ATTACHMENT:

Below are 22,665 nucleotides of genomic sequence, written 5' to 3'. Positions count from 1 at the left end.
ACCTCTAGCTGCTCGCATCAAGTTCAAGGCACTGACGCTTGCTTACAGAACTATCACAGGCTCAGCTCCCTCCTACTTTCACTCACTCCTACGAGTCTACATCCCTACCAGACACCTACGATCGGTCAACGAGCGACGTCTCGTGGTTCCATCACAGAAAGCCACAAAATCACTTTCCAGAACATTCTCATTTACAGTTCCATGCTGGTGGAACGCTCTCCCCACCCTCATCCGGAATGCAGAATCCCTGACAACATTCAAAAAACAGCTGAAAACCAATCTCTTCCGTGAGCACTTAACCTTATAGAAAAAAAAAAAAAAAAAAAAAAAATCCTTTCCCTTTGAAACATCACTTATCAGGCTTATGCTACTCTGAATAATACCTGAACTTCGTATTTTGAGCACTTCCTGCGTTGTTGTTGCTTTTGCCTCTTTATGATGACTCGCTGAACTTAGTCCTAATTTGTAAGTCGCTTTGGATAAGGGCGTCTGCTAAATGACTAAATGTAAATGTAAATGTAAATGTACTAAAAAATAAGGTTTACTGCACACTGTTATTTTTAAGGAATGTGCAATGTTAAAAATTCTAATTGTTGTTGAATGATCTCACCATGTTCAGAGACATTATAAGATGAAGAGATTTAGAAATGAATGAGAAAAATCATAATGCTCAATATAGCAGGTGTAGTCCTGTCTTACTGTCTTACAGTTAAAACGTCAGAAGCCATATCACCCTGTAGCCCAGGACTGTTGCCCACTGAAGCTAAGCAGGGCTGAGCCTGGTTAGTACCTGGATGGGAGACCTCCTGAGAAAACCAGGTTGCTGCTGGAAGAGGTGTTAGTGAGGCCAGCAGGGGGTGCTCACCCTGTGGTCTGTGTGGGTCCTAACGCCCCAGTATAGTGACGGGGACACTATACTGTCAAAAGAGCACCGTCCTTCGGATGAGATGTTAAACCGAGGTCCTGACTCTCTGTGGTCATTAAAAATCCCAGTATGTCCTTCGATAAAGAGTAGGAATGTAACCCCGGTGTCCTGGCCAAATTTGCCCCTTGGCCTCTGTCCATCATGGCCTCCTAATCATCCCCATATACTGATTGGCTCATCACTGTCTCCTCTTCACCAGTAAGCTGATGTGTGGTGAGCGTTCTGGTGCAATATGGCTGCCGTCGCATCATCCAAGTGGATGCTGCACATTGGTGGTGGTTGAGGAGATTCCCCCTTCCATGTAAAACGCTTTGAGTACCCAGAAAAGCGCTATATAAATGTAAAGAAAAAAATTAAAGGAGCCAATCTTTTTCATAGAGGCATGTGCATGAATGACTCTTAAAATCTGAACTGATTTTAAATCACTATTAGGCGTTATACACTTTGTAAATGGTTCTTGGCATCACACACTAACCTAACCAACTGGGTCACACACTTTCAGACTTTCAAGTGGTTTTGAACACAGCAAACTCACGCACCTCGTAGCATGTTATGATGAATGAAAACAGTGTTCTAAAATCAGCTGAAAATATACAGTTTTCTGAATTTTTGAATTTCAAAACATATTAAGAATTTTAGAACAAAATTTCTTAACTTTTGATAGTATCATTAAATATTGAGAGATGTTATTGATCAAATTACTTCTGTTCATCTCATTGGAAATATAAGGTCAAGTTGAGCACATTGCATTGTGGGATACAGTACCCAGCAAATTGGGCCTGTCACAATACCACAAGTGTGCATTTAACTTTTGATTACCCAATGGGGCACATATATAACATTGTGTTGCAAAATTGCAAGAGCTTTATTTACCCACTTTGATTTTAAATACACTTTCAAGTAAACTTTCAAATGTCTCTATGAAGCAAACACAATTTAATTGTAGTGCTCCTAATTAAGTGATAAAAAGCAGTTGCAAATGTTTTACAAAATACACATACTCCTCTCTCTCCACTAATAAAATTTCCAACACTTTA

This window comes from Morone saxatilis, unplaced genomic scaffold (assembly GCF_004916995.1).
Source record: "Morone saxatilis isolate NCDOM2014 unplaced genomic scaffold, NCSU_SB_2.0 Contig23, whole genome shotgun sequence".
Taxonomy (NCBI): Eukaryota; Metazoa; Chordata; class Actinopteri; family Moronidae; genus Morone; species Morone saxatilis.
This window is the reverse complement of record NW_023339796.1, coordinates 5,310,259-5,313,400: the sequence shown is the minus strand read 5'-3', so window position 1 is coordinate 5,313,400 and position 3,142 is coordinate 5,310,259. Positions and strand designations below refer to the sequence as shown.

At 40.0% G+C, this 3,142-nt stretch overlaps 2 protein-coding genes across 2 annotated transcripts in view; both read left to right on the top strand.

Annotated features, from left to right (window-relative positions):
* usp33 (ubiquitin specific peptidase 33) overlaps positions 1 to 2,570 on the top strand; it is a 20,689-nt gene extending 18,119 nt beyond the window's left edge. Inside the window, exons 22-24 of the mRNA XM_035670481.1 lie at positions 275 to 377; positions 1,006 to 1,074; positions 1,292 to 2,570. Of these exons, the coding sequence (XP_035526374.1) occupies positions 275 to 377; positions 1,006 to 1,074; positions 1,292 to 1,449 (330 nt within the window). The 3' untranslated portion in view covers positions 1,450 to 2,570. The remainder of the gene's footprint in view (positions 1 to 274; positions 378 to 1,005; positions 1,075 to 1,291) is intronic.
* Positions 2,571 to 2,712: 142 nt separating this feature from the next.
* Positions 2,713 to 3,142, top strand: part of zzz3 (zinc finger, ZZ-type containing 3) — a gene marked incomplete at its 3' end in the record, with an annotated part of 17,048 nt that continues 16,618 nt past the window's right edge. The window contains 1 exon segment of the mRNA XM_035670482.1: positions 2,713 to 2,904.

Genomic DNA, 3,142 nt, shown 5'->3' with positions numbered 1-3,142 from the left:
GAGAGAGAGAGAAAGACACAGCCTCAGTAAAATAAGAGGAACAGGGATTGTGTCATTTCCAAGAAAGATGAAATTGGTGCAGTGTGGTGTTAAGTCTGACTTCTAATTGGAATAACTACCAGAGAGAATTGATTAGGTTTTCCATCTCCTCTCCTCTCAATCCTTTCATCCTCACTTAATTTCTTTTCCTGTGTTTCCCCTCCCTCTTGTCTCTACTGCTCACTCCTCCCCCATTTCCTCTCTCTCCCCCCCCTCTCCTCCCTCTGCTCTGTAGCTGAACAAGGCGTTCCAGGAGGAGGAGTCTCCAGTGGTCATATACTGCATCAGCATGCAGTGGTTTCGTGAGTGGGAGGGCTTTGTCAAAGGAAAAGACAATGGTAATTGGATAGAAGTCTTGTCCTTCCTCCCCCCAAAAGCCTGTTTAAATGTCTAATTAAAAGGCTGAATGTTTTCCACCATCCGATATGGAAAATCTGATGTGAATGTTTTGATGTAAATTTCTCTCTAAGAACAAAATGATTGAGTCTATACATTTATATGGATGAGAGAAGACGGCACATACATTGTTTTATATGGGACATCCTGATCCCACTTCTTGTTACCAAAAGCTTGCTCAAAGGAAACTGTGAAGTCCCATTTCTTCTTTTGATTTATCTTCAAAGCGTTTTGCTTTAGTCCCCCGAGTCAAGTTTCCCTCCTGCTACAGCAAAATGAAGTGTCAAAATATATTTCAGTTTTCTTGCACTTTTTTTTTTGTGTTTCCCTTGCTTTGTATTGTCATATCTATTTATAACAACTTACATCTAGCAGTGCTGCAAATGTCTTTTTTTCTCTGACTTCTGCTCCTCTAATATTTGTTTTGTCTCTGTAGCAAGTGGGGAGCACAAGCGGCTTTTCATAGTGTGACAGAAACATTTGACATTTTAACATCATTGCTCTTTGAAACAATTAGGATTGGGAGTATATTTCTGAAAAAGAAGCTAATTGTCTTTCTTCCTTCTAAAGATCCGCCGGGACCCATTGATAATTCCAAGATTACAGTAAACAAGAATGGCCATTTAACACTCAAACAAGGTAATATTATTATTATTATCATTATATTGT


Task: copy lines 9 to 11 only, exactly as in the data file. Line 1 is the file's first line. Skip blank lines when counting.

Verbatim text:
* usp33 (ubiquitin specific peptidase 33) overlaps positions 1 to 2,570 on the top strand; it is a 20,689-nt gene extending 18,119 nt beyond the window's left edge. Inside the window, exons 22-24 of the mRNA XM_035670481.1 lie at positions 275 to 377; positions 1,006 to 1,074; positions 1,292 to 2,570. Of these exons, the coding sequence (XP_035526374.1) occupies positions 275 to 377; positions 1,006 to 1,074; positions 1,292 to 1,449 (330 nt within the window). The 3' untranslated portion in view covers positions 1,450 to 2,570. The remainder of the gene's footprint in view (positions 1 to 274; positions 378 to 1,005; positions 1,075 to 1,291) is intronic.
* Positions 2,571 to 2,712: 142 nt separating this feature from the next.
* Positions 2,713 to 3,142, top strand: part of zzz3 (zinc finger, ZZ-type containing 3) — a gene marked incomplete at its 3' end in the record, with an annotated part of 17,048 nt that continues 16,618 nt past the window's right edge. The window contains 1 exon segment of the mRNA XM_035670482.1: positions 2,713 to 2,904.